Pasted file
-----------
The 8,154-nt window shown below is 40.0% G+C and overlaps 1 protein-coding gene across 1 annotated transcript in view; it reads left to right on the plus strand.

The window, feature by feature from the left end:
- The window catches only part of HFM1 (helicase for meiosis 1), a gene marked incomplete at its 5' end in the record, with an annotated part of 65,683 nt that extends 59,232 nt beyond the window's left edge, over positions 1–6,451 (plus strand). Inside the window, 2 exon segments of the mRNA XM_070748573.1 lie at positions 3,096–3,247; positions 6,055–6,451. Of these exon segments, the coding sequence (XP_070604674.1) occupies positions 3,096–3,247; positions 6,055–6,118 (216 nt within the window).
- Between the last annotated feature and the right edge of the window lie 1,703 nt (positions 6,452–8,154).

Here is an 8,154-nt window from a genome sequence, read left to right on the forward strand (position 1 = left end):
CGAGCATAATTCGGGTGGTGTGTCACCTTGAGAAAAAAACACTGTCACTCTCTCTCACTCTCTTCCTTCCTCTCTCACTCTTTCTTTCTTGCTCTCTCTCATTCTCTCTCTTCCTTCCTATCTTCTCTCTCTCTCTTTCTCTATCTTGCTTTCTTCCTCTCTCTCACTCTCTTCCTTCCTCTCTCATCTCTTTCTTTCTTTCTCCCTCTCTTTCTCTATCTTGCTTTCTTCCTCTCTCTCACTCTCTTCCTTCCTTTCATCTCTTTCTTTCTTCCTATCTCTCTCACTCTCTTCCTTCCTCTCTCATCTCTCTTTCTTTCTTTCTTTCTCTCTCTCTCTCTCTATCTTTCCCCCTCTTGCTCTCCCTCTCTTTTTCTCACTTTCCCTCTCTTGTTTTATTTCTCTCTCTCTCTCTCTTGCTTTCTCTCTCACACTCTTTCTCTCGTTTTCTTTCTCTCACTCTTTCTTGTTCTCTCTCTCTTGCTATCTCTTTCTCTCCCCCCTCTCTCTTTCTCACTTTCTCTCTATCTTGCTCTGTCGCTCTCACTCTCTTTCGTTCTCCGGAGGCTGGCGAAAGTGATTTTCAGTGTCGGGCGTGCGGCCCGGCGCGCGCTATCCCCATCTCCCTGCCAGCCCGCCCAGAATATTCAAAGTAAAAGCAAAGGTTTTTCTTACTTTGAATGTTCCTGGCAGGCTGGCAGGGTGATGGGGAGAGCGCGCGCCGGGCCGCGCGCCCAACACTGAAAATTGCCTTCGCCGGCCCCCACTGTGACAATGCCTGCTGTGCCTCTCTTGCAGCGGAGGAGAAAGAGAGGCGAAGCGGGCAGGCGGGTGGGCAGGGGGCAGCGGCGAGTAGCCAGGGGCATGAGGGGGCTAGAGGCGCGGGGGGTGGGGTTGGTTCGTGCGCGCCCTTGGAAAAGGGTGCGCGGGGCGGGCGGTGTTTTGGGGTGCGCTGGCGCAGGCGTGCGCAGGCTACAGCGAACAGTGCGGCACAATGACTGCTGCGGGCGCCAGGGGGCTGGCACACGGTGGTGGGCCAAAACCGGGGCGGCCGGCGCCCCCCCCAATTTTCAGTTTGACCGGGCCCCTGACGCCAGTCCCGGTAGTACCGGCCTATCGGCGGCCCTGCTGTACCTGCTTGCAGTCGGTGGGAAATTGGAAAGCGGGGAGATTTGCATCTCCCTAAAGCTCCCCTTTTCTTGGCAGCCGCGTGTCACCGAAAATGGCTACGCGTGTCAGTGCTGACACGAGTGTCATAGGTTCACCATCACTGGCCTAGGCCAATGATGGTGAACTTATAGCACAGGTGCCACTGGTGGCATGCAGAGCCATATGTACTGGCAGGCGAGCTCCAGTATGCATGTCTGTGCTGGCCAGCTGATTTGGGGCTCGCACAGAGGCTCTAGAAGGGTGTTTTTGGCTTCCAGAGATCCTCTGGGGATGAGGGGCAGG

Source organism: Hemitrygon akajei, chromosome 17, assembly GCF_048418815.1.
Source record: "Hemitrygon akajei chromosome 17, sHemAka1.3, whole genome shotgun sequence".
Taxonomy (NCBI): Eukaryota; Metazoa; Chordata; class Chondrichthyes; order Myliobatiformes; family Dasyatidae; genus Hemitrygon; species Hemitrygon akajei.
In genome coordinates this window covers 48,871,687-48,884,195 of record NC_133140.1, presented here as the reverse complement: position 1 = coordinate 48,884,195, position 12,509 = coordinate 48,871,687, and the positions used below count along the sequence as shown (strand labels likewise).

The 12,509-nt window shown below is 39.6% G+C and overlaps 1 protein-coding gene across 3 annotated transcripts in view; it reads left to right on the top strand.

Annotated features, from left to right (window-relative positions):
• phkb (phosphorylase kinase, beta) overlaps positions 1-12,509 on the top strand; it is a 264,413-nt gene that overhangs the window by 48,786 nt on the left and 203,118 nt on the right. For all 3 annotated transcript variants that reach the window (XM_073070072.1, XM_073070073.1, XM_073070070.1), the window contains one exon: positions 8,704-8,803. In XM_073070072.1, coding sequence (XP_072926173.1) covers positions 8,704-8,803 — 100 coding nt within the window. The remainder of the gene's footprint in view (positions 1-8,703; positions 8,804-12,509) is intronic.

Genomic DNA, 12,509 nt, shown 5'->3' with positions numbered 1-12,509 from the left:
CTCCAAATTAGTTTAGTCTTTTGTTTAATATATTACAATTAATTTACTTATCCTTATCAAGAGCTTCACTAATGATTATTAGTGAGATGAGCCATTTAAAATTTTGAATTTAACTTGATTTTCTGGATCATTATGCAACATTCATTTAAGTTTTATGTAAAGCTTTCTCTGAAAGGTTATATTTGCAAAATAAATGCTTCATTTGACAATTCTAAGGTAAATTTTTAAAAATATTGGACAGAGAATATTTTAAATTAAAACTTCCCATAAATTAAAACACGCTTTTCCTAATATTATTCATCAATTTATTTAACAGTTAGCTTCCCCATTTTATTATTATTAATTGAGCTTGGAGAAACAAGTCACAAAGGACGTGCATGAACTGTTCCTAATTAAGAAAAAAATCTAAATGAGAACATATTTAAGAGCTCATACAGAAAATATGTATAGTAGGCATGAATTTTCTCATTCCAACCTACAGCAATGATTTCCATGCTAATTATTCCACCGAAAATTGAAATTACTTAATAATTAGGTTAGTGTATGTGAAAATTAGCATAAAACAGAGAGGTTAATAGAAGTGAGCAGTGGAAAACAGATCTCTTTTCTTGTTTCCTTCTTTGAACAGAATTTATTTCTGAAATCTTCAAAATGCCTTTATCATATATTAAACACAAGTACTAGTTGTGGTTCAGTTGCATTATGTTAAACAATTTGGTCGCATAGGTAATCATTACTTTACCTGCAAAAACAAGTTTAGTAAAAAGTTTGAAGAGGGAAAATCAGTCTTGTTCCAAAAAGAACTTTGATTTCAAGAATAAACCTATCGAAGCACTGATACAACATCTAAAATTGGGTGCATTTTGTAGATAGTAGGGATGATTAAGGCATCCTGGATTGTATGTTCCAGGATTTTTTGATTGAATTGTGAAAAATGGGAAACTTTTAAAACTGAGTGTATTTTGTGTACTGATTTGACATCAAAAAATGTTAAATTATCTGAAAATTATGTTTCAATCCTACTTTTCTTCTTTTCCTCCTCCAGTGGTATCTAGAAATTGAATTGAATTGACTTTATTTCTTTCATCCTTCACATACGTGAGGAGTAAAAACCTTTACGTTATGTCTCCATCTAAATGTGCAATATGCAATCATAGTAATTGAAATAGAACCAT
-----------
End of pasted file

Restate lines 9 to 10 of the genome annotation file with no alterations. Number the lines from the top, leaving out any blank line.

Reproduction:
Taxonomy (NCBI): Eukaryota; Metazoa; Chordata; class Chondrichthyes; order Myliobatiformes; family Dasyatidae; genus Hemitrygon; species Hemitrygon akajei.
In genome coordinates this window covers 48,871,687-48,884,195 of record NC_133140.1, presented here as the reverse complement: position 1 = coordinate 48,884,195, position 12,509 = coordinate 48,871,687, and the positions used below count along the sequence as shown (strand labels likewise).